The Gift of Parenthood
ABOVE: Ron and his daughter Joy
On July 31, 1993 my wife and I exchanged wedding vows and began our life together, a life in which we wanted to have children, to own a home and to live happily ever after. However, soon after our marriage my health began to deteriorate, and all those dreams were put on hold.
In 1985, as a freshman at The Ohio State University, I was diagnosed with Primary Sclerosing Cholangitis (PSC). PSC is a chronic, incurable disease where the bile ducts in the liver become scarred and eventually close off. This causes bile to back up into the liver and destroys the surrounding liver cells.
This diagnosis cleared up some unexplained illnesses in childhood, but offered no hope of a cure. I was told that I would eventually need a liver transplant because PSC is ultimately fatal.
This is not what most 19-year-olds want to hear from their doctors, but since I was young and the disease was in its early stages the only option was to regularly monitor liver functions and wait. I tried to get on with my life. I finished college, and graduate school, started teaching and got married.
Within a few months my health deteriorated. I lost weight, I began to get fatigued more easily and my abdomen began to swell from fluid retention.
In June of 1994 the evaluations for a possible liver transplant began. By September all the tests were completed and I was awaiting word on approval. That approval came in early October.
By the time my name went on the list I could no longer drive, I was too ill to work and I was sleeping 12 or more hours a day.
On October 14th the call came, a liver was available, and on October 15th I received “The Gift of Life” from a complete stranger.
That gift worked wonderfully well for a week, then disaster struck. I developed a blood clot that starved the liver of the majority of blood it needed to survive. We were unable to clear the blood clot and my condition drastically worsened and I nearly died from the complications.
The physicians stabilized my condition and they sent me home to recover from the surgery and to gain my strength back. It was not to be. Over the winter I became increasingly ill and I was readmitted to the hospital and placed back on the transplant waiting list. We knew I was not going home again unless another liver became available.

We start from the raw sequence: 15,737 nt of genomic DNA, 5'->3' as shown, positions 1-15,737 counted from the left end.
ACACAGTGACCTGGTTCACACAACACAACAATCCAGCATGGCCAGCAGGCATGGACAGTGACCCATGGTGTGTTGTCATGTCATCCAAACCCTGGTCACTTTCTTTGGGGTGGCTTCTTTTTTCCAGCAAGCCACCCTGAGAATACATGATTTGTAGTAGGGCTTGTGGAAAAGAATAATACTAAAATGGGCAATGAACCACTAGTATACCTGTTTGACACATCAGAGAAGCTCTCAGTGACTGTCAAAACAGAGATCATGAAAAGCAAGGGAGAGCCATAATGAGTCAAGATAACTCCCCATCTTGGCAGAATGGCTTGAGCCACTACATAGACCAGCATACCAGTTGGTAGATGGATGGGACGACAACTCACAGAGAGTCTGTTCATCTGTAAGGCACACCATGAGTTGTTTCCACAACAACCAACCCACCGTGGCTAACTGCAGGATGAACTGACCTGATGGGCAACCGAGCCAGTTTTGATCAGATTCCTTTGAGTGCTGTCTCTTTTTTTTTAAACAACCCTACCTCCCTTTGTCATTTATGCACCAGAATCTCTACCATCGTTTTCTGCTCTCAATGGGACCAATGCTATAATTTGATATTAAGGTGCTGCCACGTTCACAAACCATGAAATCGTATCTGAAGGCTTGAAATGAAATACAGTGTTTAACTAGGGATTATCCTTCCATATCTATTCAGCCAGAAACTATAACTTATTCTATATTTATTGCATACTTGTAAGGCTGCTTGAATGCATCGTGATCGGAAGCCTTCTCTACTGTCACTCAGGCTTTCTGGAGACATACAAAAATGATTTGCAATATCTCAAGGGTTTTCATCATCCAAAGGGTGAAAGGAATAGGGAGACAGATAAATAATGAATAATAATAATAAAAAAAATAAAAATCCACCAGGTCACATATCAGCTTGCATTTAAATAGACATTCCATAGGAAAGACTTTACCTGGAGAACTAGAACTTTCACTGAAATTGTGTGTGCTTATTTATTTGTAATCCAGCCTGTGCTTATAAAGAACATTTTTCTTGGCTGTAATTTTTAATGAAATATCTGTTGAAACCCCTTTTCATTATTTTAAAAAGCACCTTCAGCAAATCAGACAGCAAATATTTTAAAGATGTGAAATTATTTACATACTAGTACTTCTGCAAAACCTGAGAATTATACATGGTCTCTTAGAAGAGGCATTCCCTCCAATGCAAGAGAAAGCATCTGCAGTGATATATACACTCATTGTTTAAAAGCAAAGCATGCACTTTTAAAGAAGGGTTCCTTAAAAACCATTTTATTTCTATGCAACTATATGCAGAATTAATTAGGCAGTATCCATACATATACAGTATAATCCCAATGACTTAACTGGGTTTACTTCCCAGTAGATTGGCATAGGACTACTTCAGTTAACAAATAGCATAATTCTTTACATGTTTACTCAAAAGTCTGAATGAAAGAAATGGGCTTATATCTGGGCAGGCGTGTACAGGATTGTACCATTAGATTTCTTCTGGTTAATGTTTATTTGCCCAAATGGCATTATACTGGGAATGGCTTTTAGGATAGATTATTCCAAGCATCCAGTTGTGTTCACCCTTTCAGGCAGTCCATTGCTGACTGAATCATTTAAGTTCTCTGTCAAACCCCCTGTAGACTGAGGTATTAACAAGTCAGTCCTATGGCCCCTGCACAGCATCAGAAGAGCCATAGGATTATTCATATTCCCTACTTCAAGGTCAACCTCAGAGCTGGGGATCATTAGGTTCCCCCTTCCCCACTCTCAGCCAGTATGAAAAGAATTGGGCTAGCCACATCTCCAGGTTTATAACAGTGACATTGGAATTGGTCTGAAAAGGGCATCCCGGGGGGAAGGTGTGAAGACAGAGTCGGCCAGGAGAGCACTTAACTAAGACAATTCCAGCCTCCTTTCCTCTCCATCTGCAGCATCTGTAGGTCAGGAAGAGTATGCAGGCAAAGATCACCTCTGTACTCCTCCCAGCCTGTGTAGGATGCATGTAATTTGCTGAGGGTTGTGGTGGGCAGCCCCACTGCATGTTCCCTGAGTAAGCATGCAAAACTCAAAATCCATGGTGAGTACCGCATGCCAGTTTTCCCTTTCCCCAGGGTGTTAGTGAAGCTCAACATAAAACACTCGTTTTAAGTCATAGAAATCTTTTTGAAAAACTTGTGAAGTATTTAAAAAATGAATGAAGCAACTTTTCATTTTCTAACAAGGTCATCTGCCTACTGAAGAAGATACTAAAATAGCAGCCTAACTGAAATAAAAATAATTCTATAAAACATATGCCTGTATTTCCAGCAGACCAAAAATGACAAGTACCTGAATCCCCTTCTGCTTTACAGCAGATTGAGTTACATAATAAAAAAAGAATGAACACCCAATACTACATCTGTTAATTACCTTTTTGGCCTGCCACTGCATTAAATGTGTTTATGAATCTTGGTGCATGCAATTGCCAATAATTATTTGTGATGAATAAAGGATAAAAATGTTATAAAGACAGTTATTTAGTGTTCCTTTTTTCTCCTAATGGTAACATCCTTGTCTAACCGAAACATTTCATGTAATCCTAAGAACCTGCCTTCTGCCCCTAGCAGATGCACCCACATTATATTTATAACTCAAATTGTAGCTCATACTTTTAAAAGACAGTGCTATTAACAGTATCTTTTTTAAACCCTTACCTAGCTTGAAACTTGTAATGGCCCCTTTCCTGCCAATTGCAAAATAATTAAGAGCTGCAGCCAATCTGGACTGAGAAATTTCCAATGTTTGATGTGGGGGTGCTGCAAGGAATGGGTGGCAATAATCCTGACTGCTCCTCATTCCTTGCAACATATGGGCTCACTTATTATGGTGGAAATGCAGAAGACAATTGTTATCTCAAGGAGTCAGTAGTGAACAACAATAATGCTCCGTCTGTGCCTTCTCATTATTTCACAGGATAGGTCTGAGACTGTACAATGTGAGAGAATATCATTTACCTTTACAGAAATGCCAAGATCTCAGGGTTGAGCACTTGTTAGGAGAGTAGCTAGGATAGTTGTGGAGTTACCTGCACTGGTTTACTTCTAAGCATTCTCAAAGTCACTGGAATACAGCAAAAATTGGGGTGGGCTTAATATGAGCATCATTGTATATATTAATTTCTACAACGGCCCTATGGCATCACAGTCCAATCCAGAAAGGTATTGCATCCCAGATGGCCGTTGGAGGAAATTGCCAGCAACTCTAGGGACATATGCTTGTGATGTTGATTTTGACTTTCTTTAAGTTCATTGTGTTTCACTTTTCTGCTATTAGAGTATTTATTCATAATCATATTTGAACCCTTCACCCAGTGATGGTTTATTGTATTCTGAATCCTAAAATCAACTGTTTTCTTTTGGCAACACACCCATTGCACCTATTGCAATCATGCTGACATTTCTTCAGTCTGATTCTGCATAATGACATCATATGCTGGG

By early April, I was slipping in and out of consciousness; I was yellowish green from head to toe, and fast becoming too ill to re-transplant.
Then on April 12, 1995, I was blessed for the second time with “The Gift of Life.” A second family, in the middle of a horrible personal tragedy, said “yes” to organ donation. That decision saved my life and gave me a future; a future to pursue our wedding day dreams.
On September 16th, 2001 all those dreams finally came true, for when I heard my wife’s doctor say, “Congratulations Ron, you have a beautiful baby boy” I knew that the journey was worth the effort.
As I helped the nurse clean up and clothe James and the awesome new responsibilities began to settle on my shoulders, I couldn’t help but think about the long road we traveled to reach this point and as I fought through the fatigue and fought back the tears, I silently thanked my personal heroes… my donors and their families.
On a beautiful September day, in 2005, I lived another lifelong dream. I was able to take James to his first Ohio State Football game, hold him and sing “Carmen Ohio” and cheer excitedly as the “I” was dotted and Ohio State went on to victory. That day, my prayers weren’t for the team; they were prayers of thanks for the heroes who made that day possible, my donors.
Without my donors, the past 17 years never would have been possible. Without them I wouldn’t have experienced the miracle of my children’s birth, and without them I couldn’t get up every day and…live.